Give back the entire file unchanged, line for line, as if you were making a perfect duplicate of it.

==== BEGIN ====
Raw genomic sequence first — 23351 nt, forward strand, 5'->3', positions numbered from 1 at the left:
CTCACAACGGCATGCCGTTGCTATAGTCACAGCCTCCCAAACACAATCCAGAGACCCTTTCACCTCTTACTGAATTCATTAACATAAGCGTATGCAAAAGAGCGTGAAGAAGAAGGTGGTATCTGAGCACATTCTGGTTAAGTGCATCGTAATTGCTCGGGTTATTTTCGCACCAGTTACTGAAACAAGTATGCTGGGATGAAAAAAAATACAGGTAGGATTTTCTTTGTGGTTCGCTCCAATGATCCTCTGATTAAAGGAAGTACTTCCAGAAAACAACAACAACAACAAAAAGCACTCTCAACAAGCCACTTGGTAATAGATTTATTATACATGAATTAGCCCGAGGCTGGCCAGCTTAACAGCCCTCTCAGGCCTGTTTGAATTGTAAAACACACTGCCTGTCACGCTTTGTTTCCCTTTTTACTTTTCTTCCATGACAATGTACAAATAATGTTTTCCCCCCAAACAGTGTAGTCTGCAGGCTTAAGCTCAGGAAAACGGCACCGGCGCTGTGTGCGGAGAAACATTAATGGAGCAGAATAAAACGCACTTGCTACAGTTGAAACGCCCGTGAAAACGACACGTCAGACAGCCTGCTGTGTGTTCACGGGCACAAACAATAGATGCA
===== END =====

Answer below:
Raw genomic sequence first — 23351 nt, forward strand, 5'->3', positions numbered from 1 at the left:
CTCACAACGGCATGCCGTTGCTATAGTCACAGCCTCCCAAACACAATCCAGAGACCCTTTCACCTCTTACTGAATTCATTAACATAAGCGTATGCAAAAGAGCGTGAAGAAGAAGGTGGTATCTGAGCACATTCTGGTTAAGTGCATCGTAATTGCTCGGGTTATTTTCGCACCAGTTACTGAAACAAGTATGCTGGGATGAAAAAAAATACAGGTAGGATTTTCTTTGTGGTTCGCTCCAATGATCCTCTGATTAAAGGAAGTACTTCCAGAAAACAACAACAACAACAAAAAGCACTCTCAACAAGCCACTTGGTAATAGATTTATTATACATGAATTAGCCCGAGGCTGGCCAGCTTAACAGCCCTCTCAGGCCTGTTTGAATTGTAAAACACACTGCCTGTCACGCTTTGTTTCCCTTTTTACTTTTCTTCCATGACAATGTACAAATAATGTTTTCCCCCCAAACAGTGTAGTCTGCAGGCTTAAGCTCAGGAAAACGGCACCGGCGCTGTGTGCGGAGAAACATTAATGGAGCAGAATAAAACGCACTTGCTACAGTTGAAACGCCCGTGAAAACGACACGTCAGACAGCCTGCTGTGTGTTCACGGGCACAAACAATAGATGCA